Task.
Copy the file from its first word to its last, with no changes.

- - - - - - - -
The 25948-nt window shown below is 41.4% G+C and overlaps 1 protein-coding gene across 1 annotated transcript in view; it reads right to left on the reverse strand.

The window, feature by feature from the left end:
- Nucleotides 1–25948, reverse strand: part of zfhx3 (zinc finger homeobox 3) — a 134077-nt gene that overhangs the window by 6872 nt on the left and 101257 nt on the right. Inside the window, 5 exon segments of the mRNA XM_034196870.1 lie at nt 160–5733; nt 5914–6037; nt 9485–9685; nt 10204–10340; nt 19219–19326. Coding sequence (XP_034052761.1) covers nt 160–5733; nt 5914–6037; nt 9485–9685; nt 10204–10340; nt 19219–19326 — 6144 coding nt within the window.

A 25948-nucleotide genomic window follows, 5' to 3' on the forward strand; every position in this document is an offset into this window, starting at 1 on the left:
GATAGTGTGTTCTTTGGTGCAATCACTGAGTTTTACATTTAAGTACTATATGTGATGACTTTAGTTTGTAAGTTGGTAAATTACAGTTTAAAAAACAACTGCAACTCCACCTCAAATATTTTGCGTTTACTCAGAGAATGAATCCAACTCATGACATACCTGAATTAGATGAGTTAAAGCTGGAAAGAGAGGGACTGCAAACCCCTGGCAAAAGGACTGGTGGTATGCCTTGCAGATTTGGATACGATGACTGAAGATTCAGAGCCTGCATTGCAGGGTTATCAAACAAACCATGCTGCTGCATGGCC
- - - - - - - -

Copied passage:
The 25948-nt window shown below is 41.4% G+C and overlaps 1 protein-coding gene across 1 annotated transcript in view; it reads right to left on the reverse strand.

The window, feature by feature from the left end:
- Nucleotides 1–25948, reverse strand: part of zfhx3 (zinc finger homeobox 3) — a 134077-nt gene that overhangs the window by 6872 nt on the left and 101257 nt on the right. Inside the window, 5 exon segments of the mRNA XM_034196870.1 lie at nt 160–5733; nt 5914–6037; nt 9485–9685; nt 10204–10340; nt 19219–19326. Coding sequence (XP_034052761.1) covers nt 160–5733; nt 5914–6037; nt 9485–9685; nt 10204–10340; nt 19219–19326 — 6144 coding nt within the window.

A 25948-nucleotide genomic window follows, 5' to 3' on the forward strand; every position in this document is an offset into this window, starting at 1 on the left:
GATAGTGTGTTCTTTGGTGCAATCACTGAGTTTTACATTTAAGTACTATATGTGATGACTTTAGTTTGTAAGTTGGTAAATTACAGTTTAAAAAACAACTGCAACTCCACCTCAAATATTTTGCGTTTACTCAGAGAATGAATCCAACTCATGACATACCTGAATTAGATGAGTTAAAGCTGGAAAGAGAGGGACTGCAAACCCCTGGCAAAAGGACTGGTGGTATGCCTTGCAGATTTGGATACGATGACTGAAGATTCAGAGCCTGCATTGCAGGGTTATCAAACAAACCATGCTGCTGCATGGCC